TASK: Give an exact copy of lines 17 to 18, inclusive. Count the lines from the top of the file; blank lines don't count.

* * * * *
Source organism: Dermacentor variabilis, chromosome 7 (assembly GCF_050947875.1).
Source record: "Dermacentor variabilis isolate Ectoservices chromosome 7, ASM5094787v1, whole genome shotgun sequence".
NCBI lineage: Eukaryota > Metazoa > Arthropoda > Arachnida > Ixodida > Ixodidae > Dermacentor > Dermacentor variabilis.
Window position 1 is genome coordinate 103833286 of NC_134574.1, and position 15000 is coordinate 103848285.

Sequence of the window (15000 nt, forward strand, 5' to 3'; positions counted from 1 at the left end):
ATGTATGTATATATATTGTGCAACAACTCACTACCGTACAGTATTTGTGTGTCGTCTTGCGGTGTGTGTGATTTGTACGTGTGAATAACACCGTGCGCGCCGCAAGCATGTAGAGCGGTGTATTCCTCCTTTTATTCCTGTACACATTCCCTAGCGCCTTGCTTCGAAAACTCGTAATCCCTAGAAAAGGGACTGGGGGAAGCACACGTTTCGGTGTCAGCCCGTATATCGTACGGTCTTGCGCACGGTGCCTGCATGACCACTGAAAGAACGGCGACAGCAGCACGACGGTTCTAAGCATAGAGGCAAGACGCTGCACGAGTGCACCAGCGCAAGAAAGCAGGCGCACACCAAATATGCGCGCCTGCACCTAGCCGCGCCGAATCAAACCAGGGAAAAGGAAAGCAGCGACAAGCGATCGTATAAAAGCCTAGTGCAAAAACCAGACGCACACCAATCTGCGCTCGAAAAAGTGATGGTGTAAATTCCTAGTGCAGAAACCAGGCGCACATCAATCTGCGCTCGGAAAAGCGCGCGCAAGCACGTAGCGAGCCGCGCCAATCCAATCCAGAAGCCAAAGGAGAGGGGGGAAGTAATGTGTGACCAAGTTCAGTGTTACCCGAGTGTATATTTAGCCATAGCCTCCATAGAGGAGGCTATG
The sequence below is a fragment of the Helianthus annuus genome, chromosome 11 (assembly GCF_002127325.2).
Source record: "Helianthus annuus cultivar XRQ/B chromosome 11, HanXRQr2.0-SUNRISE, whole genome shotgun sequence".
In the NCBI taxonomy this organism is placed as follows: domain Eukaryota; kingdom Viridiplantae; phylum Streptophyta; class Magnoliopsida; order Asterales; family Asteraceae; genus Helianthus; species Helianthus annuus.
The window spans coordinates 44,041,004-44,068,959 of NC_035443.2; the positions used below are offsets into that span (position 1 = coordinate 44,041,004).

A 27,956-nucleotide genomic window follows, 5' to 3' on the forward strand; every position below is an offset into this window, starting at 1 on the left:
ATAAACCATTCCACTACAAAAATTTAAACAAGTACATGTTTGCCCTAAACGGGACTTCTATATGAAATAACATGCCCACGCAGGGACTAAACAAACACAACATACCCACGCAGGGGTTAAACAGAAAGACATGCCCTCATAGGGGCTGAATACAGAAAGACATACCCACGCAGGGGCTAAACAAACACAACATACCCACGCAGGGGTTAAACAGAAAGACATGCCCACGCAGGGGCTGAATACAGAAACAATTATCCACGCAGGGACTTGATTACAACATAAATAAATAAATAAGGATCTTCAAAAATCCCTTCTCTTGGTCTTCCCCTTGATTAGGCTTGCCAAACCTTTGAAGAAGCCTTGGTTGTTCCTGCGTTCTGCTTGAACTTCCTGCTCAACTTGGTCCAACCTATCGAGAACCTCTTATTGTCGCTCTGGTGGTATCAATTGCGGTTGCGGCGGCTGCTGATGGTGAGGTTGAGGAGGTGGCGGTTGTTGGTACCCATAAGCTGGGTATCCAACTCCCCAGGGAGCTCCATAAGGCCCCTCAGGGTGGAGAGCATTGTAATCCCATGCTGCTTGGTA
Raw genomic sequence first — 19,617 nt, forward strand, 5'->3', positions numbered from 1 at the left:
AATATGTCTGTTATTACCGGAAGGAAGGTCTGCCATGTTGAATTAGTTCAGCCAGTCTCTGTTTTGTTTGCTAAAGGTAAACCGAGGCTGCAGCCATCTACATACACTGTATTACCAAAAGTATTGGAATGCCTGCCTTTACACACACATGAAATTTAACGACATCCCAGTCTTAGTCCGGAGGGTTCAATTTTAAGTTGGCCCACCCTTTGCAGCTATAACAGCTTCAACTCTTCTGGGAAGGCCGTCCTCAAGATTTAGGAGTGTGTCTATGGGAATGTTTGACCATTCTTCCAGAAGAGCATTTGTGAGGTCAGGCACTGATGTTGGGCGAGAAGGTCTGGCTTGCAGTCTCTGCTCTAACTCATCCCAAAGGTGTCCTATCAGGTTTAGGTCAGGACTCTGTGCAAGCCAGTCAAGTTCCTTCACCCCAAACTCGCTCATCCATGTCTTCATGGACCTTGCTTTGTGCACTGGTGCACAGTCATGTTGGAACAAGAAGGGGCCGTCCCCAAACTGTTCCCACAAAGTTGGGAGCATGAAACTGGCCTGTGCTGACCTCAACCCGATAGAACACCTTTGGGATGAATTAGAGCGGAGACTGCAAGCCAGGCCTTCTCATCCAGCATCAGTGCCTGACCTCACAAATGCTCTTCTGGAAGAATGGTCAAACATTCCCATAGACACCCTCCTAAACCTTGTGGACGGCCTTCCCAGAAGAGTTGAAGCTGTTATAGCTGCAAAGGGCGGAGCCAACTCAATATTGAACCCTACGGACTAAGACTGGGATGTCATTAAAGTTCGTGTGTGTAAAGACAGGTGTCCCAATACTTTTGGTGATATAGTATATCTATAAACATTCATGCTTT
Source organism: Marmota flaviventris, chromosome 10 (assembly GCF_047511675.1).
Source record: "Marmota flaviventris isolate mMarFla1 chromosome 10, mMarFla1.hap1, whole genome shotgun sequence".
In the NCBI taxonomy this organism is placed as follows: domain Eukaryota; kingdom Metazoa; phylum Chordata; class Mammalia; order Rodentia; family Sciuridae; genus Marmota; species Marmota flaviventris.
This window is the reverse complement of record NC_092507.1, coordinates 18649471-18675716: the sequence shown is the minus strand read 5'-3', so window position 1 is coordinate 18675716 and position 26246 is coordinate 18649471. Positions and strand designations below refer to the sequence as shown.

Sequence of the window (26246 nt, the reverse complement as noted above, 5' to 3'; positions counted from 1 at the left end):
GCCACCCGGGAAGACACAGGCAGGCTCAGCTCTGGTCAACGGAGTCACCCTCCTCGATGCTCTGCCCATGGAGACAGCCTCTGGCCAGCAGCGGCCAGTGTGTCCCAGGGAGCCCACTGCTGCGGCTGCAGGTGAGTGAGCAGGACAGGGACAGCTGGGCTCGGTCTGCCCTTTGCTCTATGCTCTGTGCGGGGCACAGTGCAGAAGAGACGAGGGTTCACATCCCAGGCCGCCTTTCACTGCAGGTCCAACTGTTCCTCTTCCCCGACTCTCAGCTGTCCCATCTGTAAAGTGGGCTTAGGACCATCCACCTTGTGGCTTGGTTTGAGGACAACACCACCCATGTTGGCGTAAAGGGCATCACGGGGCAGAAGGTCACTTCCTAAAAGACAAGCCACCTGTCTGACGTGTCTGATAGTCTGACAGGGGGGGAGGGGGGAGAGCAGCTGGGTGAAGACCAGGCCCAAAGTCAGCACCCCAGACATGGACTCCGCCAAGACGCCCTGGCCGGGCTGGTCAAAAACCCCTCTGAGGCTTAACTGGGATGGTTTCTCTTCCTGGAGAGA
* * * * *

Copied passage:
In the NCBI taxonomy this organism is placed as follows: domain Eukaryota; kingdom Metazoa; phylum Chordata; class Mammalia; order Rodentia; family Sciuridae; genus Marmota; species Marmota flaviventris.
This window is the reverse complement of record NC_092507.1, coordinates 18649471-18675716: the sequence shown is the minus strand read 5'-3', so window position 1 is coordinate 18675716 and position 26246 is coordinate 18649471. Positions and strand designations below refer to the sequence as shown.